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CPSC Releases ""Dangerous Dozen"" List of Recalled Toys

Release Date: December 12, 2000

The U.S. Consumer Product Safety Commission (CPSC) is launching a new safety campaign to get dangerous toys out of people's homes. Despite recall notices and public warnings, CPSC has found that many products with the potential to seriously injure or kill are still being used by consumers. CPSC is releasing a list of dangerous recalled toys -- encompassing a total of nearly 50,000,000 product units -- that might still be in people's homes. Parents can use the list to check for recalled toys before they bring new toys into their homes over the holidays.

"We can get recalled toys off store shelves," said CPSC Chairman Ann Brown, "but the more difficult task is to get recalled toys out of people's homes. Before you check off your holiday toy buying list, use our "Dangerous Dozen" list to check recalled toys that might still be lurking in your child's toy chest."

In addition, CPSC is teaming up with American International Group (AIG) to launch a TV public service announcement (PSA) on toy safety. The PSA, which began airing this month, features singer/songwriter Tom Paxton who wrote the well-known children's song, "The Marvelous Toy." Mr. Paxton said, "As a parent and grandparent, I urge other parents to make sure they read the age label and get the right safe toy for the right age child."

Today, CPSC is issuing its list of hazardous toys recalled in the past year. Parents can use the list to do a holiday safety check-up of their homes. Parents can get the list by going to the CPSC website,, or calling toll free, 1-800-638-2772. This list identifies recalled toys that are off store shelves but may still be lurking in toy boxes or closets.

Recalled Toys that May Still be in Consumers' Homes

- "Pokemon Balls" (25 million) distributed in Burger King kids meals in November and December, 1999, may pose a suffocation hazard to children under 3 years of age if either half of the ball gets stuck on the child's face, covering the nose and mouth. A 13-month-old girl and a 4- month-old boy reportedly suffocated when one-half of a Pokemon ball covered the nose and mouth. In addition, CPSC is aware of several non- suffocation incidents. Take the "Pokemon Balls" (including the clip) away from children under the age of 3 years and discard the ball or return both halves to a Burger King restaurant for a free small order of french fries.

- "KFC Tangled Treeples Toy" (425,000) distributed in KFC kids meals in June and July, 2000. The container can fit over a child's nose and mouth, posing a suffocation hazard to children under 3 years of age. A 19-month-old girl reportedly had the Tangled Treeples container stuck over her face, causing her distress. When her mother removed the container, there was a red mark left on the child's face. Discard the container or return it to any KFC restaurant for an individual-sized side item, such as macaroni and cheese.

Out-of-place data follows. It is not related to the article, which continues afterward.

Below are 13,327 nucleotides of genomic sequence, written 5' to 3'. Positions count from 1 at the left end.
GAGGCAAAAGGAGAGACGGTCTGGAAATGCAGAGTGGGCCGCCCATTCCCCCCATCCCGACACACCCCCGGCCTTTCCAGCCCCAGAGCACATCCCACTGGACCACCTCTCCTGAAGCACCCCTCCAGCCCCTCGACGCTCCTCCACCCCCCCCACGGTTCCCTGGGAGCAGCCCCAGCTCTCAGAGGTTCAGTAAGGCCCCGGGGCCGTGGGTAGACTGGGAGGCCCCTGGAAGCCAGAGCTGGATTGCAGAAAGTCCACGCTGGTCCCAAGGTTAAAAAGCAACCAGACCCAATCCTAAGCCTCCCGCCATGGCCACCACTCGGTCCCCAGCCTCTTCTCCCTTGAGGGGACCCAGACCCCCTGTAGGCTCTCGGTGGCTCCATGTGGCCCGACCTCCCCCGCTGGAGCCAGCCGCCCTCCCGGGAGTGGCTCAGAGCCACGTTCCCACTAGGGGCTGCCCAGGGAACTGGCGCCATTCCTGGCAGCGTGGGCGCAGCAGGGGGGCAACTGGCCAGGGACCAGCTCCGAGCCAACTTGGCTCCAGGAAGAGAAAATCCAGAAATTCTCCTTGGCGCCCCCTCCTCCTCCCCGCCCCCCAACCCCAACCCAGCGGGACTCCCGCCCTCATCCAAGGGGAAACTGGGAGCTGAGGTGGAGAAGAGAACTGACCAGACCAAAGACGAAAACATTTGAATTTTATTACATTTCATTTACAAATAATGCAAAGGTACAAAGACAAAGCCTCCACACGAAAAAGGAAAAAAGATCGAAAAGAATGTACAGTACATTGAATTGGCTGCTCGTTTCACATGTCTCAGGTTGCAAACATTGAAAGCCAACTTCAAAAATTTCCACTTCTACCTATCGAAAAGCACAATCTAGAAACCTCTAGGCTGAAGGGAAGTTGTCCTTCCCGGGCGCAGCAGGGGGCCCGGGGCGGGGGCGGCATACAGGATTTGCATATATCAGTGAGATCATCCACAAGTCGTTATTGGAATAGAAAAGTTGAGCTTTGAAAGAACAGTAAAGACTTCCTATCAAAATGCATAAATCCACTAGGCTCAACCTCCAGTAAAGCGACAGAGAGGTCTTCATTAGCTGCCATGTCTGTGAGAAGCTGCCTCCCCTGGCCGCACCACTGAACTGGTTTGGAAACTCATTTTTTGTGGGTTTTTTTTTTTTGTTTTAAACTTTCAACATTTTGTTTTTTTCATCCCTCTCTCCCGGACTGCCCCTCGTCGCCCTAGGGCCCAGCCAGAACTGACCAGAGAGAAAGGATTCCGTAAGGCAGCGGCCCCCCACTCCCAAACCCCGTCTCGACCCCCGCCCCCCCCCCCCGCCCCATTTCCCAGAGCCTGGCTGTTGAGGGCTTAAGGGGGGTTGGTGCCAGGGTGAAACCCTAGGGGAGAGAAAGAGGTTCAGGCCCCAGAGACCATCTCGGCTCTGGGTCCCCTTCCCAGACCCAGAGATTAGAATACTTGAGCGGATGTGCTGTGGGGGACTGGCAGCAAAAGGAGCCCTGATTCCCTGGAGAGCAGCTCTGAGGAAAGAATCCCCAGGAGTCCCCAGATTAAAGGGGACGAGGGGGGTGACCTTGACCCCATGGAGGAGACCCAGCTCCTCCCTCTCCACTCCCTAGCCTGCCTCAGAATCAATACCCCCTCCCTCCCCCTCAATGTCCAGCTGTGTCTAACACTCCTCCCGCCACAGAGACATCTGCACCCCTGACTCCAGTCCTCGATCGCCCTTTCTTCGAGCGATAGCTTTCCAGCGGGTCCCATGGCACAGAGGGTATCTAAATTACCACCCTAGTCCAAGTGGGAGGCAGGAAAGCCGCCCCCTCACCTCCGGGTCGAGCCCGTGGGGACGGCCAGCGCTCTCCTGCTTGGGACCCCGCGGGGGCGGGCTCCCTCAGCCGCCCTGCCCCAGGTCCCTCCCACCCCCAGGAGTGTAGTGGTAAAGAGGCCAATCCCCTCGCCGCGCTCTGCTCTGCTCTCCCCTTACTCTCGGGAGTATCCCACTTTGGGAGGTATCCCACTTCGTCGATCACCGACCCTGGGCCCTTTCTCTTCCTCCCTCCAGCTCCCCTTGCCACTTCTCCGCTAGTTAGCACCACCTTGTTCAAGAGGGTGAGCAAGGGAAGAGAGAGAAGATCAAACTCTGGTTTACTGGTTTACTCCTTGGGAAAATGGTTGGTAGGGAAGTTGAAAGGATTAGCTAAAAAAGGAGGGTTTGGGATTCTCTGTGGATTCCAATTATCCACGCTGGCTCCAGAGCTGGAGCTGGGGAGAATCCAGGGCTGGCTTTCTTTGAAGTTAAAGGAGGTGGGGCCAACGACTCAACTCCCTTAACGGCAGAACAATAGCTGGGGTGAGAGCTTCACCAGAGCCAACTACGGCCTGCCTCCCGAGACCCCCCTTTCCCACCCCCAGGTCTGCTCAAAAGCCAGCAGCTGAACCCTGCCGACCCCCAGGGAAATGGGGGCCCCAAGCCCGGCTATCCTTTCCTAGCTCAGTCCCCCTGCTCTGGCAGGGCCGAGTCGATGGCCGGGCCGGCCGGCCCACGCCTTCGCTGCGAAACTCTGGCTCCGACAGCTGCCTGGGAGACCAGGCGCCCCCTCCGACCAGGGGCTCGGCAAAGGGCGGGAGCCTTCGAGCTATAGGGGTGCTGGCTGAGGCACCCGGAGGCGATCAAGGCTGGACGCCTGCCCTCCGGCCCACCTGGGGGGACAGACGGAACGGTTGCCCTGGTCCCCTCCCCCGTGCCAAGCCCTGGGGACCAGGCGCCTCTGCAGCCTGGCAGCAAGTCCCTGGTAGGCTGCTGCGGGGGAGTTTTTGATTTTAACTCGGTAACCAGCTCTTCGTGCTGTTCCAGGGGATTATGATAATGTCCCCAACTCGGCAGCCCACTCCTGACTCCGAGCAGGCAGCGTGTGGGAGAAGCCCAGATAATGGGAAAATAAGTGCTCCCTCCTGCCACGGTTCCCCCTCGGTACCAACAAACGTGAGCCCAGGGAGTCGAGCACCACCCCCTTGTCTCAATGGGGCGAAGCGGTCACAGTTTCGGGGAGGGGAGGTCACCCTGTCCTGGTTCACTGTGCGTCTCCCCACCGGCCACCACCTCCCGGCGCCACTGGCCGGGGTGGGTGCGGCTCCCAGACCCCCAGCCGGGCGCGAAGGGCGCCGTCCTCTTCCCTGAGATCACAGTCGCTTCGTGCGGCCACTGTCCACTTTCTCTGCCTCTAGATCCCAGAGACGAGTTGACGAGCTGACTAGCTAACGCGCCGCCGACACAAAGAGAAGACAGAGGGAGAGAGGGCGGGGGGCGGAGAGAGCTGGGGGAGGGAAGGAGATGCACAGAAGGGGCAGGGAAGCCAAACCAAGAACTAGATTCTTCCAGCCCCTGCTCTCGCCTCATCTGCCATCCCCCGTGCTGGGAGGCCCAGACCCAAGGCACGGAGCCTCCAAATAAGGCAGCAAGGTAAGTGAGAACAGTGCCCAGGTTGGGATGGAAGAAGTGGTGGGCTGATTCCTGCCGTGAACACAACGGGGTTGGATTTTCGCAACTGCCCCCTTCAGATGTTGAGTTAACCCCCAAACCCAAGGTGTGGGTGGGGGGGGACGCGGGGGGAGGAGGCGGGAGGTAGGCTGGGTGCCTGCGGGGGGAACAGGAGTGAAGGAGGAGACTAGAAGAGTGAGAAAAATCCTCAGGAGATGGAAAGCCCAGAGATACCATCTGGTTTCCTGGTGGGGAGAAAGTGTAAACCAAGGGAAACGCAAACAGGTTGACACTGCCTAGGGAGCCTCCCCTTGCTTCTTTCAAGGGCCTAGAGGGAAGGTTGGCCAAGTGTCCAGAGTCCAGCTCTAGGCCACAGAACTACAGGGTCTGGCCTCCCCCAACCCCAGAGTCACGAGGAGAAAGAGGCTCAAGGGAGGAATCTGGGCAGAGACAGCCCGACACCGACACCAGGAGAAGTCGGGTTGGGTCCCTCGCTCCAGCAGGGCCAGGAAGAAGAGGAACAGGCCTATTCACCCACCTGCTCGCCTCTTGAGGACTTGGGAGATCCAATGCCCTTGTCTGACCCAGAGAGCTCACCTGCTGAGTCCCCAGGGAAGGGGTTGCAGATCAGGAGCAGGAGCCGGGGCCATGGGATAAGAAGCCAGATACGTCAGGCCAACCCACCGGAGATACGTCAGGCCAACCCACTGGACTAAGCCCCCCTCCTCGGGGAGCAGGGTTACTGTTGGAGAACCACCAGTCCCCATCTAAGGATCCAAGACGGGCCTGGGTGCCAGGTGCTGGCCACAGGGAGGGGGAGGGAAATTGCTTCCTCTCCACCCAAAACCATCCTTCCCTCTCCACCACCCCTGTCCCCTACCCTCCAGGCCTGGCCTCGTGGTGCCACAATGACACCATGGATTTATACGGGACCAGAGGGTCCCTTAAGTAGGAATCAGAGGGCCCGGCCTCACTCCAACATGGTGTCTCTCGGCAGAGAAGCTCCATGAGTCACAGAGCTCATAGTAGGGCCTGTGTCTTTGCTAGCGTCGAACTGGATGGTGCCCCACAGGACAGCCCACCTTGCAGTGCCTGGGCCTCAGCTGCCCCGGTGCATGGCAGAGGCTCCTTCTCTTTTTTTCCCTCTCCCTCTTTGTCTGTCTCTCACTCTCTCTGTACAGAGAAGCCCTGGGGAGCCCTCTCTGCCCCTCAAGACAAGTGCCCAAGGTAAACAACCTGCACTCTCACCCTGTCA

- "Fazoli's Pasta Pals" (310,000) distributed in Fazoli's kids meals from January to August, 2000. The container can fit over a child's nose and mouth, which could pose a suffocation hazard to children under 3 years of age. Fazoli's received one report of a child putting the container over his mouth. Discard the container or return it to any Fazoli's restaurant for a free Italian Lemon Ice.

- Scooters: "Kent Kickin' Mini-Scooters" (90,000) sold from May 2000 through September 2000 and "Kash 'n Gold Racer X20 Scooters" (7,500) sold from August 2000 through September 2000. The Kent scooter handles can unexpectedly come out of the steering column, causing the rider to lose control, fall, and suffer injuries. Four children have suffered injuries, including broken arms, bruises, abrasions, and a cracked tooth. Call Kent at (800) 451-5368 for a replacement handlebar. The Kash 'N Gold scooter has a plastic "T" joint between the handlebars that can break, causing the rider to lose control, fall, and suffer injuries. Two children suffered injuries. Return the Kash scooter to the store for a refund or a new scooter with a metal "T" joint.

- "Toy Basketball Nets" (11 million) sold between 1976 and 1998 can strangle children on loops or openings in nets that come unhooked from the rim or have knots that slide. CPSC is aware of more than 20 reports of children under 5 years old whose head or neck caught in the net of a toy basketball set, and an 18-month-old child died after becoming entangled in a partly unhooked net. People should remove and throw away nets that can unhook or have knots that slide. Call the manufacturer to get new nets that securely attach to the rim and do not have sliding knots.

- "Sky Dancers Flying Dolls" (8.9 million) sold from 1994 through 2000 can fly rapidly in unpredictable directions and can hit and injure both children and adults. Galoob Toys Inc. and CPSC know about 170 reports of the dolls striking children and adults resulting in 150 reports of injuries. The injuries include eye injuries, broken teeth, a mild concussion, a broken rib, and facial lacerations. Call Galoob toll-free at (877) 598-5599 to get instructions on how to return the flying dolls to receive a product of equal value.